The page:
Finally, the values of the Drilling rigs in terms of recycling are heavily dependent on the extra equipment that remains onboard at the time of the recycling, which is included in the recycling sale. While price fluctuations in normal Vessels could be in the $10-20/lt for 2 similar size Vessels, 2 rigs are most probably never the same, and one can observe $40-50/lt differences in the recycling rates for 2 similar rigs. The main reason behind this is the extra equipment, especially on the drilling side. Riser pipes, BOP, cementing Units, mud pumps, raw water towers, thrusters are equipment that can considerably increase the value of the Asset if left onboard. Rig majors though, due to the value of these items being great, tend to remove the equipment for further use in other Assets (or due to these being 3rd party hired items), literally stripping them and leaving only the basic shell to be recycled, which of course will not be demanding any premium over a normal, more accessible to cut, Bulk Carrier. Discounting the already reduced recycling price of a Rig was not leading Owners towards seriously considering the demo market.
BUT THE TIDE IS TURNING.
Over the past 6-7 years, we have observed that oil prices have not been anywhere near the excess $100/bbl levels, which would make the exploration and drilling highly lucrative for Owners. The two significant downturns of the Oil price, in 2015-2016 and just recently during COVID-19, have normalized the prices in a prolonged period of lean cows. Rig Owners have been forced to look more actively into the recycling market, especially for their unemployed laid-up Assets.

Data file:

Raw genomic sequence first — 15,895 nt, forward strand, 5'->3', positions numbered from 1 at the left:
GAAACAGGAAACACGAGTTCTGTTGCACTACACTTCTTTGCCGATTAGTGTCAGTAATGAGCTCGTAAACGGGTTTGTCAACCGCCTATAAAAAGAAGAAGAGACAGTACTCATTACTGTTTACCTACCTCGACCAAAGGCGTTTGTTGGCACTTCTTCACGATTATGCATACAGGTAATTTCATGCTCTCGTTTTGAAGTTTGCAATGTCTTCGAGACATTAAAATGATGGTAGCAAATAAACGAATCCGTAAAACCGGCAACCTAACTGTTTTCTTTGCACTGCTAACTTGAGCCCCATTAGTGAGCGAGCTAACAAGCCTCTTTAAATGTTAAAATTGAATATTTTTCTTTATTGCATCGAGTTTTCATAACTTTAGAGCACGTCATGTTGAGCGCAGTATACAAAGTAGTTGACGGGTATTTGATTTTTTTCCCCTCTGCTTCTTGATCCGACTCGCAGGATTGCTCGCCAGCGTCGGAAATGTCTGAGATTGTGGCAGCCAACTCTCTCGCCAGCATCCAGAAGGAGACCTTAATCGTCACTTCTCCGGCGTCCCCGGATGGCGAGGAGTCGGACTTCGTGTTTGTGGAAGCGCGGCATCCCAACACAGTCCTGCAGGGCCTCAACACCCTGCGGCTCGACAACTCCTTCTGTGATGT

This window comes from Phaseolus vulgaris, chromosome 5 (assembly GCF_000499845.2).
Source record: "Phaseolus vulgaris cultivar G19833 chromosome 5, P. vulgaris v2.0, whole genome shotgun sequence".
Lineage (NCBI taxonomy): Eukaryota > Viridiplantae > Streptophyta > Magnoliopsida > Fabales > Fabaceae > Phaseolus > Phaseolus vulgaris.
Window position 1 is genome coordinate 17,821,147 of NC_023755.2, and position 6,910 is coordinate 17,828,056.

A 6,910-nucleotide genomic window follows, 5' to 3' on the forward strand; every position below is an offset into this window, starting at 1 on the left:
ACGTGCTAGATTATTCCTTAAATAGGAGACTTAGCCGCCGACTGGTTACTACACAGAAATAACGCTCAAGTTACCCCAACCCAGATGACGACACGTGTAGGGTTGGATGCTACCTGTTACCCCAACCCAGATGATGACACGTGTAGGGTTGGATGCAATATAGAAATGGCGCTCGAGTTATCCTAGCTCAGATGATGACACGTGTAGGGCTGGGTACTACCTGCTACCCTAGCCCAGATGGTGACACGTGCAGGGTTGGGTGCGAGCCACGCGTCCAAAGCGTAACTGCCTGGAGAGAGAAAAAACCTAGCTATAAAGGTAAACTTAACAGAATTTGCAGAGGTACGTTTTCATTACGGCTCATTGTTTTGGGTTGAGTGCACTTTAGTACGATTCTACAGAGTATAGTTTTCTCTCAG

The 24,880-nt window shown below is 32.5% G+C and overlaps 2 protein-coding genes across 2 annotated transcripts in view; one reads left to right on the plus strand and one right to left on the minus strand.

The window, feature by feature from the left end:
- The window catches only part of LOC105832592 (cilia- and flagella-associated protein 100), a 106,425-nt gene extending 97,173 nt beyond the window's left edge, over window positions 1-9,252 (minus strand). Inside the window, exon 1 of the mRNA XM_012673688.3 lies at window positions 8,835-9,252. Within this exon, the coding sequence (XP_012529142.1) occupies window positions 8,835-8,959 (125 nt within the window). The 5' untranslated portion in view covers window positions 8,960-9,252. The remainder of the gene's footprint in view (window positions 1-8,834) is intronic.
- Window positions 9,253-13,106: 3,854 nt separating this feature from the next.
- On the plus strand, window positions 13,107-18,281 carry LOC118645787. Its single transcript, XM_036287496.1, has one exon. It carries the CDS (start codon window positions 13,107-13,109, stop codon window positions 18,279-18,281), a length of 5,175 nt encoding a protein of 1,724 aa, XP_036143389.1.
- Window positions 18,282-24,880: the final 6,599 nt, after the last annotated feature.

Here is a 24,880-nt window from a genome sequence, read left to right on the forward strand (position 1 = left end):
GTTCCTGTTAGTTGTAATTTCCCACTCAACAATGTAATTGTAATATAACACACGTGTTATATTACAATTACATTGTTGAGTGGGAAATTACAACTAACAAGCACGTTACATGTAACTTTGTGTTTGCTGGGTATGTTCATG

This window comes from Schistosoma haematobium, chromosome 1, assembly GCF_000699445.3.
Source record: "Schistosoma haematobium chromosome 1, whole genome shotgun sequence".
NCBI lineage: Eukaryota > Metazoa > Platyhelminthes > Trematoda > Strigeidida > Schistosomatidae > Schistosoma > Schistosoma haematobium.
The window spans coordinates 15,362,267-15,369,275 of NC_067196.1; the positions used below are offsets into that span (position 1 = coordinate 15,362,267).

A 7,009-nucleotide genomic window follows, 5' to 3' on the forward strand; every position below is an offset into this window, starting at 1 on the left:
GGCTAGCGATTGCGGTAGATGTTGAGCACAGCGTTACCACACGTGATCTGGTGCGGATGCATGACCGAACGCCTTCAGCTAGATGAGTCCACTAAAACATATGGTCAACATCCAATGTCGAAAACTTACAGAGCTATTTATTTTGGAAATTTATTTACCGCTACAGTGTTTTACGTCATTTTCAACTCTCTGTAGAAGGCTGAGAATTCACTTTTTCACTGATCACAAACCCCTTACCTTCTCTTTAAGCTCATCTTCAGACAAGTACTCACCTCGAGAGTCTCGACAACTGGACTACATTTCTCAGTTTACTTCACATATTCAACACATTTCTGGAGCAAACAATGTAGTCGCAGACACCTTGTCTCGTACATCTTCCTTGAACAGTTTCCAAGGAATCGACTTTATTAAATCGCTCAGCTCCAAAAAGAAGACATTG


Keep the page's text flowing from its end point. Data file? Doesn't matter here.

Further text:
Locally, the tolls for improving the recycling industry are well known and adhered to. The Hong Kong Convention has strong roots in India, with more than 80 yards being certified by IACS classes as compliant to the relevant guidelines, for which the yards are vetted regularly for certification renewal. This is a token to an evolving industry that had come a long way since 2014 when only 4 yards had taken the initiative to invest in such a direction. With only a handful of yards not being certified yet, but working towards this direction, India has emerged as the primary location for recycling Offshore Assets (and preferred), with many Owners opting also for a 3rd Party monitoring reporting service during the recycling process. Following India, Bangladesh already has its first HKC approved yard, with several more yards working towards the certification. For those who have experienced the early stages of HKC implementation in the subcontinent, our hope is that we will see Bangladesh rapidly increasing in the number of HKC yards within 2021-2022 and Pakistan to join overall, providing more solutions to Offshore Rig Owners for recycling their Assets.
Closing this explanatory article, I need to mention that what many believe to be a super cycle for commodities has affected the residual values. We are currently experiencing the most robust recycling market of the past 5-6 years, with prices well above $500/lt for normal commercial Vessels and the mid- high $400s for Offshore Assets- Rigs. In such an environment, the ideal conditions are there for Rig Owners to get the best residual value in many years for their Assets.
It should be pointed out that at the time of this article being written, there are more than 20 Offshore Rigs in the recycling market, either being marketed or already sold to Cash Buyers, which is a historical high for the Offshore Recycling Industry and a sign of things to come.
Everyone is looking forward to an era where Offshore Assets recycling will no longer be a “terra incognita” but rather a “Terra Nova”.
Mr. Faidon Panagiotopoulos